I am an DIYer and replaced bathroom light fixtures 3 years ago. Was using halogen and incandescent bulbs, but decided to switch entire house to LED. I admit that I purchased these bulbs from the dollar store and that may be part of the problem. Four of the nine bulbs have burned out after a few months. However, I just bought a new batch of bulbs from Home Depot, but do not want to install them if there could be another issue. It is in a bathroom and there are 3 fixtures chained together with 3 bulbs apiece. I believe the wiring is all correct or the fixtures would not have worked for 3 years? Right? The only other thing to note is that the switch itself is one of those lit ones that you see at night. That was also causing a problem with the LED bulbs glowing at night because they were picking up the current from the switch. Did some internet searching to solve that one. I changed the last bulb in the series to a different type of LED and the glow disappeared.

Do you feel it is the bulbs, switch. Or, possibly the wiring?

  • 1
    Is this an ordinary toggle switch or a dimmer? Is the electrical supply to your house consistent (no variations in voltage or amperage or frequency)? Jun 27 '18 at 12:33
  • 1
    It's not really a problem to buy bulbs at the dollar store, just you have a super high mortality on the bulbs. But you had that before with incandescents. and hey you saved some money right? It's a compromise. One I got sick of making. On my "never buy" list is obviously any no-brand, Lights of America, Feit, and Utilitech... I buy GE, Philips, Sylvania, Cree and -surprisingly - IKEA. Whose price is very good but the things never fail. Jun 27 '18 at 13:38
  • Some Chinese very very cheap bulbs have been dead within weeks while Philips have lasted 2-3yr easily. Its just that 1 Philips bulb cost same as 10 Chinese, cost being the same over time but the headache of so many replacement is not worthwhile at all
    – NitinSingh
    Jun 27 '18 at 13:48
  • @Harper - I've had very good luck with IKEA bulbs too. Several years ago they were the only local source I could find for compact fluorescent chandelier (small base - E-something that I can't remember right now) bulbs. Now switched to LEDs, but at the time Home Depot, etc. only had the larger base size bulbs and LEDs weren't a thing yet for replacing regular bulbs. Jun 27 '18 at 14:30
  • a good quality bulb is heavy and takes a moment to turn on when you flip the switch. newer quality LEDs don't have the dimmer switch flicker issue you describe. There's no reason not to use your new bulbs.
    – dandavis
    Jun 27 '18 at 17:37

I'm pretty sure it's a quality issue, possibly exacerbated by minor power issues that probably can't be fixed.

Several years ago, I found a 2-pack of bulbs at Costco. They were LG bulbs and pretty pricey ($15/bulb if memory serves). Other than having my kids break the glass cover (bulb works fine), those bulbs have lasted through years of regular use.

By contrast I bought a 12-pack on a Black Friday sale a couple of years ago. While some bulbs are doing just fine, I've had to replace 3, although one might have been due to a dimmer that was on one fixture before I swapped it for a normal switch. I've even had some cheaper "branded" bulbs burn out on me within a year.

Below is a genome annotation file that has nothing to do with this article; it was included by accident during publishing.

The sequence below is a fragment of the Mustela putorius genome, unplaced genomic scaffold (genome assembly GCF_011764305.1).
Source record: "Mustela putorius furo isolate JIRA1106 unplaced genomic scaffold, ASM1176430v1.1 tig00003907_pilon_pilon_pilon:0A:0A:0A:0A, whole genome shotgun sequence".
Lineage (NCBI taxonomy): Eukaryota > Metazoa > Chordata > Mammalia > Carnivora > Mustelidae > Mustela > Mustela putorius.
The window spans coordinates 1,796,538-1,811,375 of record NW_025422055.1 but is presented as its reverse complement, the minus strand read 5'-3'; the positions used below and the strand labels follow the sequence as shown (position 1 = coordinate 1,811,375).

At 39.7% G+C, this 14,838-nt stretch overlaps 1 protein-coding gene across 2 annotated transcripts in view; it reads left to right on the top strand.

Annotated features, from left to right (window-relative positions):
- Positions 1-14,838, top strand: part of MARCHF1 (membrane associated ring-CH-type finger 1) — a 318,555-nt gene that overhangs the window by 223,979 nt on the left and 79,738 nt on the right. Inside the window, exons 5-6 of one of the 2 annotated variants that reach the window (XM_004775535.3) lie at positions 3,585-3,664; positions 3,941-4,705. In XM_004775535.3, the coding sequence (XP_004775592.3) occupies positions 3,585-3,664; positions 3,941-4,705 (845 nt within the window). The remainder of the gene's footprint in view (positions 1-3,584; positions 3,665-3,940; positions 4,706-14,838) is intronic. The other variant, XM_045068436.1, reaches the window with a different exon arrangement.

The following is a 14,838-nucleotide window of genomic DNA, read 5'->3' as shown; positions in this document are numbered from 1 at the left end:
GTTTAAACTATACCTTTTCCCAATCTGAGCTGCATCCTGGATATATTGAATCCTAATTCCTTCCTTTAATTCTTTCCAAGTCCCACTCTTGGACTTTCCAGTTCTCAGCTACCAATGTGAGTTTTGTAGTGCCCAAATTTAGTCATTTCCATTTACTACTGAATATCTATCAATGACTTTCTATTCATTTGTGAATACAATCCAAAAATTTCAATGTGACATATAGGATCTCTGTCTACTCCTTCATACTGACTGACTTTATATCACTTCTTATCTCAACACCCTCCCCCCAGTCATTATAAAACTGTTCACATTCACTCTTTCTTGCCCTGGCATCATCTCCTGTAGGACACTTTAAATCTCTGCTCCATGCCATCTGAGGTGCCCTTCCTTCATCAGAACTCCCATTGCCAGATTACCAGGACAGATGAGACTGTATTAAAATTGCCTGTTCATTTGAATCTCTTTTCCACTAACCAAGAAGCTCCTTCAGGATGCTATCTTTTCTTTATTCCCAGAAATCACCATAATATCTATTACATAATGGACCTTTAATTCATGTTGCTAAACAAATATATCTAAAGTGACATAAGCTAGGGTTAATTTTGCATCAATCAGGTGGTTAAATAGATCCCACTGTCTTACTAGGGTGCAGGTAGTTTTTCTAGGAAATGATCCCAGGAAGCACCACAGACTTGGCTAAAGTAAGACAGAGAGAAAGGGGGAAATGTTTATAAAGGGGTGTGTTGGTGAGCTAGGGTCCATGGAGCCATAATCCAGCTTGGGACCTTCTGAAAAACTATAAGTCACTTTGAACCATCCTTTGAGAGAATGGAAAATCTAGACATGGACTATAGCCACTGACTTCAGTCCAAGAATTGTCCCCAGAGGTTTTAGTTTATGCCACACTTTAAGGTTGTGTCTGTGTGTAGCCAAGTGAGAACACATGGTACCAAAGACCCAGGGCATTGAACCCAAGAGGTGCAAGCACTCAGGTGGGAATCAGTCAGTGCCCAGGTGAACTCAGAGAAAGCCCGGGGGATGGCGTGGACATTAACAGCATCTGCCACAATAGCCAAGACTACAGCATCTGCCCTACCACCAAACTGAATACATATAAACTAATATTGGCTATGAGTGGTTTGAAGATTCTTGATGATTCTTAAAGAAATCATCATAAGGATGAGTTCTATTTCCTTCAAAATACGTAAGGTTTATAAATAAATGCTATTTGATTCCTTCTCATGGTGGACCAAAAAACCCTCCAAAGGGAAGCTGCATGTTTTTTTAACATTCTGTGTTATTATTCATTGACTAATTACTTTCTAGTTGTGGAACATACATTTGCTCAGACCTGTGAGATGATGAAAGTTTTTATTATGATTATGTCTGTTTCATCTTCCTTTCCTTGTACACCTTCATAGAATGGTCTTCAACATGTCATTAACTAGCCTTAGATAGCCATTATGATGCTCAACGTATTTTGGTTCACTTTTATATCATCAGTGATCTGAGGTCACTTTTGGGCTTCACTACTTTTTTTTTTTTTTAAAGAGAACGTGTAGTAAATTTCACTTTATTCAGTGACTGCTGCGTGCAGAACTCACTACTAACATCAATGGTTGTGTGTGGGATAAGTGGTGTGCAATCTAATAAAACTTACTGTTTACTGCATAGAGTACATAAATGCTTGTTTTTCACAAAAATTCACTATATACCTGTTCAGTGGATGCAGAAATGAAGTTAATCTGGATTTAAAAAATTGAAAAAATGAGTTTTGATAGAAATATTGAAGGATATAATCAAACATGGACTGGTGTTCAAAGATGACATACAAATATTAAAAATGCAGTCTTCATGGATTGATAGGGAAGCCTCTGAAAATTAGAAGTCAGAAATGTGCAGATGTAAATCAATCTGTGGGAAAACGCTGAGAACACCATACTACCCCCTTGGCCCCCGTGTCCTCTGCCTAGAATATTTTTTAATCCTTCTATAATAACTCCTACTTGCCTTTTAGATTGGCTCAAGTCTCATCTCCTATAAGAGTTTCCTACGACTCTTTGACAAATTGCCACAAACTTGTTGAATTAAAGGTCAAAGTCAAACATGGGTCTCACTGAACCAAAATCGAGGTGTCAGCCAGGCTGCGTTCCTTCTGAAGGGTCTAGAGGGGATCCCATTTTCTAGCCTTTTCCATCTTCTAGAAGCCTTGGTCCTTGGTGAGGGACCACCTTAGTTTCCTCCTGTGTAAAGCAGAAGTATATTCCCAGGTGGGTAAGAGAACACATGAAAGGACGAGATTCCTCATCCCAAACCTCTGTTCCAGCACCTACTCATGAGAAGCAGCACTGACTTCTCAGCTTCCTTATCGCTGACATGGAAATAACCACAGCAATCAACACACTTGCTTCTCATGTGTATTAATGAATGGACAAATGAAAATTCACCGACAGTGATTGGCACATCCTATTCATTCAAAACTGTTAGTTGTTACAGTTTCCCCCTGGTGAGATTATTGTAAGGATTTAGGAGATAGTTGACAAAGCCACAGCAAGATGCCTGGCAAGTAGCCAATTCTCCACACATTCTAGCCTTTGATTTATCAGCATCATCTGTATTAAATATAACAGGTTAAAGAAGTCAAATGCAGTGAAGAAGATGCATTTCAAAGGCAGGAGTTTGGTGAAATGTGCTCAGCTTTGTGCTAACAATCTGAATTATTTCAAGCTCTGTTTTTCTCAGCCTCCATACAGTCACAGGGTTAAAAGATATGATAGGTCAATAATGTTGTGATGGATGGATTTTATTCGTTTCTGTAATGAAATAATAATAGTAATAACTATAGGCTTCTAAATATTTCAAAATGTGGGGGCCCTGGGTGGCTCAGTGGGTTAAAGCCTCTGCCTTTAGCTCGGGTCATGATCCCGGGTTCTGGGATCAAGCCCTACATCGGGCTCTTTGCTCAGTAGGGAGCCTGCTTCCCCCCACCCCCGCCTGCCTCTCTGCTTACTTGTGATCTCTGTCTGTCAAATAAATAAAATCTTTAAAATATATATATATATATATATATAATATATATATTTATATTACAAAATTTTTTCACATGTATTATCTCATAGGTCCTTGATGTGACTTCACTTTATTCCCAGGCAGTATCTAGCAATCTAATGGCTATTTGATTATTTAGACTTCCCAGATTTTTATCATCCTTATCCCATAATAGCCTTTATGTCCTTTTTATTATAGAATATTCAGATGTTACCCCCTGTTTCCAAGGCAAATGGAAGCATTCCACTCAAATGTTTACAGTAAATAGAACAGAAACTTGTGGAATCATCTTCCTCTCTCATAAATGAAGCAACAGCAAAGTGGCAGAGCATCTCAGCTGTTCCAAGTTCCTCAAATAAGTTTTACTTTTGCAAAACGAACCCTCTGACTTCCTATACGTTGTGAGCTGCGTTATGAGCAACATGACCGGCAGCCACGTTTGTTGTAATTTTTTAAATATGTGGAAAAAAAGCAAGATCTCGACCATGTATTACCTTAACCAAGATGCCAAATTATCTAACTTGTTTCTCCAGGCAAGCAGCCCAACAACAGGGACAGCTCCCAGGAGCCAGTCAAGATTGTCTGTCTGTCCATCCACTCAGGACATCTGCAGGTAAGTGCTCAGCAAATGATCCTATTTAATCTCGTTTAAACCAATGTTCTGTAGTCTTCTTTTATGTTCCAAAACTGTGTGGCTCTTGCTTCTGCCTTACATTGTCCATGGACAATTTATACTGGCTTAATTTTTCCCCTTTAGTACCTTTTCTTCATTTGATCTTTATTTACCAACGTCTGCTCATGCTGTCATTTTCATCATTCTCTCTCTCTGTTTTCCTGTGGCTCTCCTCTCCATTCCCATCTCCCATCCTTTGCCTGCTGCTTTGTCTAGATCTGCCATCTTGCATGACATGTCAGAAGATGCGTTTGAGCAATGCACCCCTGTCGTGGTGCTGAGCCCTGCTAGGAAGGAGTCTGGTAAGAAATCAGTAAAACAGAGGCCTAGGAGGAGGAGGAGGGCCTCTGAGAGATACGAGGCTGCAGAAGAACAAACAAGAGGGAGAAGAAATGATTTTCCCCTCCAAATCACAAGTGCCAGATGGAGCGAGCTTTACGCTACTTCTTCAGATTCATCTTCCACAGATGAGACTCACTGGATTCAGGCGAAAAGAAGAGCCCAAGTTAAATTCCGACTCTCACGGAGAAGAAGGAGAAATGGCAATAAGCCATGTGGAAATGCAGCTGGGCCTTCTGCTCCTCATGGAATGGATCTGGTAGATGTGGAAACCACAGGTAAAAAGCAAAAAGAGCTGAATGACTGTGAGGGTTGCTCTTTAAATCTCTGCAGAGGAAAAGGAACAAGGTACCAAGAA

So what gives? There's a few reasons why cheaper bulbs burn out quicker. The largest is that LED bulbs have to perform a power transformation before they can power the LEDs. Cheaper bulbs invariably means cheaper components to transform that power. Add in that your house might not have the best wiring or random power fluctuations and you have a recipe for disaster for these cheap components.

I would check your voltage to make sure it's steady. If it's not, buying a dimmable LED for those locations might be advisable. Because they're built for the power change they tend to have higher quality power transformation.

  • Checking my voltage is beyond my capabilities quite frankly. Don't have the tools or the know-how. I did buy all dimmable LEDs initially and the new ones from Home Depot are also dimmable.
    – Monicaj
    Jun 27 '18 at 23:00
  • Just FYI, Phillips seems to be the current gold standard in LEDs and their price shows. I've had some decent successes with Sylvanias as well
    – Machavity
    Jun 27 '18 at 23:32

Are the fixtures fully enclosed or are the bulbs exposed to open air? LED bulbs, while they generate much less heat than incandescent, do generate heat and the driver circuitry in the base can be distroyed by excess heat. If you look on the packaging for many LED bulbs, you’ll see the wording “not for enclosed fixtures”.

If you are using enclosed fixtures, look for bulbs so rated. Otherwise, you may have to leave those incandescent.

  • They are not enclosed fixtures.
    – Monicaj
    Jun 27 '18 at 22:35

Do you feel it is the bulbs, switch. Or, possibly the wiring?

I doubt the wiring is a problem.

It is fairly unlikely the backlit switch would cause a premature failure.

It is possible that the bulbs are poor quality and failed early.

If the fixtures were designed for old-fashioned incandescent filament light bulbs, which don't mind getting very hot, it is possible they don't provide enough air-flow to cool the LED bulbs, which are generally more sensitive to overheating. The driver circuitry built into the base of LED bulbs sometimes use electrolytic capacitors - which can also fail early if run hot.

Your Answer

By clicking “Post Your Answer”, you agree to our terms of service, privacy policy and cookie policy

Not the answer you're looking for? Browse other questions tagged or ask your own question.